A lot of the times when we are angry with the kids, it’s our inner impatience leaking out. Kids are slow at chores, they get distracted easily and tend to live in their own la-la land of imagination. My elder son loves to pretend that he’s Iron Man, and so the change out of his school clothes turns into an armor-removing exercise. What should take 5 minutes, takes 20. Around that time, about 4:30 in the evening, it’s also snack time for them, walk time for the dog, tea time for everyone, gardening time for my help and coffee time for me. The result: my frazzled nerves cannot take the whooshes and whoa that accompany each excruciatingly slow removal of clothes. I yell, he cries. Facepalm.
So now, the dog goes first and then it’s snack time for the kids. While they eat, it’s tea and coffee time for the others. While the kids wash up, I tell the gardener what to do. Then I go help my Iron Man remove his heavy armor and get into normal, Tony Stark-like clothes! All without losing it. Mostly!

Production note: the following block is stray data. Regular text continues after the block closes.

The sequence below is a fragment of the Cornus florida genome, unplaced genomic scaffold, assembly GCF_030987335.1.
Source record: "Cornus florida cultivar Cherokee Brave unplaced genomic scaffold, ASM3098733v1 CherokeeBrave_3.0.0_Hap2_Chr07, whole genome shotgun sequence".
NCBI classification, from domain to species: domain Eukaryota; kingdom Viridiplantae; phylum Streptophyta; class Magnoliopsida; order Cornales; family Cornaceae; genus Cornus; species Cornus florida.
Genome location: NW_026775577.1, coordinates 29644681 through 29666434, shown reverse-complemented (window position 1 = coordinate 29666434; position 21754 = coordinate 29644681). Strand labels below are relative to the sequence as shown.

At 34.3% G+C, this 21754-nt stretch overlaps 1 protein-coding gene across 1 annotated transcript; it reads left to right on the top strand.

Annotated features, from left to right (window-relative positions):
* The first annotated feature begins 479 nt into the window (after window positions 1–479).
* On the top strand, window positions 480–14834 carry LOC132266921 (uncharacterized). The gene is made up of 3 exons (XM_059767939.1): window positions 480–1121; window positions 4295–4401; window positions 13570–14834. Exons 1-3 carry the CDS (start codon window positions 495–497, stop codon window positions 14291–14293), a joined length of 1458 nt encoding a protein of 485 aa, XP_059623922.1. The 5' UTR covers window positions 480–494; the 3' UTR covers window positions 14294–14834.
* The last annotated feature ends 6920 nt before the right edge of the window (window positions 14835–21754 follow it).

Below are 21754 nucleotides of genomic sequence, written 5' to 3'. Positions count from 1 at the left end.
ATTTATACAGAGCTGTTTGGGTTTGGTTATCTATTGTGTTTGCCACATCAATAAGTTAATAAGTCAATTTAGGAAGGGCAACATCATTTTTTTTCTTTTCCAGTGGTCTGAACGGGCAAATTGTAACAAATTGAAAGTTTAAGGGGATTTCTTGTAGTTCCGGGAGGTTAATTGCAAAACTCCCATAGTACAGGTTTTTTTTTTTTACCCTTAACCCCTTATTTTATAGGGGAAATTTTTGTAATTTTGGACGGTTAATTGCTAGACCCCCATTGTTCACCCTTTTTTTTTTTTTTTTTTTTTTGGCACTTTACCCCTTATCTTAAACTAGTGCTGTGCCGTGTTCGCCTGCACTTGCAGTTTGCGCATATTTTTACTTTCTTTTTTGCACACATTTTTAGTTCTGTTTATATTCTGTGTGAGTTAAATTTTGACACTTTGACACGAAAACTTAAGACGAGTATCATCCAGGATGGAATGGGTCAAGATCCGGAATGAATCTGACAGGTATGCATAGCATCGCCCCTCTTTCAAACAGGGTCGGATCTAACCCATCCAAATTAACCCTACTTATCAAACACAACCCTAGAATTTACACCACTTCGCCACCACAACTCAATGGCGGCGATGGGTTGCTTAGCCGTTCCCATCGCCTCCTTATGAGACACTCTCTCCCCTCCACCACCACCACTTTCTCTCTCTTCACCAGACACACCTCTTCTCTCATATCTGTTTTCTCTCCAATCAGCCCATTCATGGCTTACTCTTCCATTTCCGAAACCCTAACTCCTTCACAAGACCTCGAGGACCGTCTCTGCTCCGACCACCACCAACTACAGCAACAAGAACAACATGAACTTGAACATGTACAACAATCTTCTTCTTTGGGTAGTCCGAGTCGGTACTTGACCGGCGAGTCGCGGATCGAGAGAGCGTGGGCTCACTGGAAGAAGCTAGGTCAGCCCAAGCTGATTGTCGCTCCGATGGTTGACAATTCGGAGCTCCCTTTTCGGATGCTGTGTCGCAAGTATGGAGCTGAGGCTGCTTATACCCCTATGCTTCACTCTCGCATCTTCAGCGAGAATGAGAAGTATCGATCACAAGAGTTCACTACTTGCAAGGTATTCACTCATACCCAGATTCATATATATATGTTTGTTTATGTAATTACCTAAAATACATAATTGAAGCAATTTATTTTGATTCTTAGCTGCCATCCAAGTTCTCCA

Keep In Mind, Your Future Relationship
As parents, we have to lead by example – we are raising future parents ourselves. The onus lies with us to nip bad parenting in the bud.
One great way to cool down that parental rage is to envisage what your relationship with your child might be 20 years down the road. Would you not want to be able to look your happy child, now an adult, in the eye and be glad that you were able to raise a satisfied and joyful individual? Or would you rather have a grown-up stranger who dislikes you and has behavioral problems of his own?
I may be painting a grim picture, but remember– behind every problem child, more often than not, are problem parents. We are human, we err, but when we repeatedly err as parents, it’s the child who suffers… So chin up -- parenting is no cakewalk. It may be a thin line to walk on, but let’s make it a joyful one. The time you have with your kids will never be back. Like all parents, I too have never realized when my tiny little firstborn became a strapping boy of six. Time flies, so let’s make it soar with joy!
Do you have any temper-control tips to share with us? Please do so in the comments section below… Happy parenting!